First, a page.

Cost-saving measures and other fiscal shortcuts would not be allowed if they infringe on an individual’s dignity or the judicial process. Fiduciary responsibility remains integral.

Any crime policy would also include specific mention of the fourth article of the U.S. Bill of Rights in order to preserve the right of the people to keep and bear arms. In an ideal world, this right would never be infringed upon with gun control laws.

            The right of the people to be secure in their persons, houses and papers against unreasonable searches and seizures by government is also of utmost importance. Thus, the sixth article of the Bill of Rights would be upheld in any crime policy. Self-defense from any enemy whether foreign or domestic or even one’s own spouse is also a God-given right that no government can deny.

            When in the Course of human events, “it becomes necessary for one people to dissolve the political bands which have connected them with another, and to assume, among the Powers of the earth, the separate and equal station to which the Laws of Nature and of Nature’s God entitle them, a decent respect to the opinions of mankind requires that they should declare the causes which impel them to the separation” (United States. The Declaration of Independence of the United States of America. Kindle Edition, 2016).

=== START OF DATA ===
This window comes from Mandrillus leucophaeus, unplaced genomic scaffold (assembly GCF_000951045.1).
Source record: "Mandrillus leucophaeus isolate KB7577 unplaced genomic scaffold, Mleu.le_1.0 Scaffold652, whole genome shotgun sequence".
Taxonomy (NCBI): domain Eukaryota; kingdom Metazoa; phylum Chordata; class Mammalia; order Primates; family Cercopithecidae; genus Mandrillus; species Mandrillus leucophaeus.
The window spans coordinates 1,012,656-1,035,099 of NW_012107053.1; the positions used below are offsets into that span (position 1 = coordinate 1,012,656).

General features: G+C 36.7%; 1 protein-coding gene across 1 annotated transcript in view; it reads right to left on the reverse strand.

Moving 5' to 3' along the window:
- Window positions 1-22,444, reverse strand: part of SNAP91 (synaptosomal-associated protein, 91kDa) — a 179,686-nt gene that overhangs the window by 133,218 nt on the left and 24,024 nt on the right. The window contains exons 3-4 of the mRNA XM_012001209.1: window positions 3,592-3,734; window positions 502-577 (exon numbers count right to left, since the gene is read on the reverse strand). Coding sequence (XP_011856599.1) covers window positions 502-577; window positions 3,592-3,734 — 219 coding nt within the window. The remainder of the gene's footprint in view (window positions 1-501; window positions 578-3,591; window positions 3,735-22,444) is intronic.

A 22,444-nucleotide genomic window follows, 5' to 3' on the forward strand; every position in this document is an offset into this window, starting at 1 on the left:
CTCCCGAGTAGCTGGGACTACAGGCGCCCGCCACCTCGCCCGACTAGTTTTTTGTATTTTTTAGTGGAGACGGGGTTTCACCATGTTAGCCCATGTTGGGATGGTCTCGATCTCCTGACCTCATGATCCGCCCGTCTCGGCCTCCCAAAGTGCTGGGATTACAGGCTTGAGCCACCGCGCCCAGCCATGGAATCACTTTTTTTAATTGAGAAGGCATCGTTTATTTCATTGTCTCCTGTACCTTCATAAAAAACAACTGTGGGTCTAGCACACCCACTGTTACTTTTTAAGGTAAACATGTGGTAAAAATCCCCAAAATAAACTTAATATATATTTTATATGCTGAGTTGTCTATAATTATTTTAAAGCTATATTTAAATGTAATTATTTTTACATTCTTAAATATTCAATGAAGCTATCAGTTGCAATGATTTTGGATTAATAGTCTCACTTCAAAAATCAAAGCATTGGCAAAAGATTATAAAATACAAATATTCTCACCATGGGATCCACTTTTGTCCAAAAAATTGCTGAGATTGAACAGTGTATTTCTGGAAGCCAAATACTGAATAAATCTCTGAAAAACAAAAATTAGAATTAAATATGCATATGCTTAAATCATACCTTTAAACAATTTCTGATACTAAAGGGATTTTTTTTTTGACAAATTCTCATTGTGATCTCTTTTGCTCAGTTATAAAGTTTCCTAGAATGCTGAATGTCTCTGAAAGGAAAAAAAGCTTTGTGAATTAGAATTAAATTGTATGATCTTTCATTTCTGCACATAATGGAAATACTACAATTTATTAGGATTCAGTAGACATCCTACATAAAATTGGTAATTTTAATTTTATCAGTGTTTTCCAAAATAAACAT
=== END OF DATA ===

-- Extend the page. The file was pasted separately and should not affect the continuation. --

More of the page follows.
Merlene’s Memos (2016)

The Crime Complex

merlene_blkhat_thinker_bw

The Crime Complex

by Merlene Reynolds

New crime control strategies are rooted in a reactionary thematization produced not just by crime; but by the whole reactionary culture and politics. The primary themes of these new strategies of crime control are expressive, punitive, victim-centered and politicized efforts to control the attitudes and behaviors in a high crime society. The liberation dynamic of the 1960’s ‘late modernity’ emphasized freedom, openness, mobility, and tolerance; whereas, the reactionary culture stresses control, closure, confinement and condemnation (Garland, 2001, pp. 165; 198).

The widespread feeling that crime and violence are rapidly spinning out of control contributes to the reactionary behaviors of citizens and government authorities. Even during the good times of economic growth and higher standards of living, explains Garland (2000), “there is every sign that the shift towards punitive justice and a security build-up is continuing unabated” (p. 203). The “unabated” shift towards punitive justice is cause for alarm. Heightened security is never good.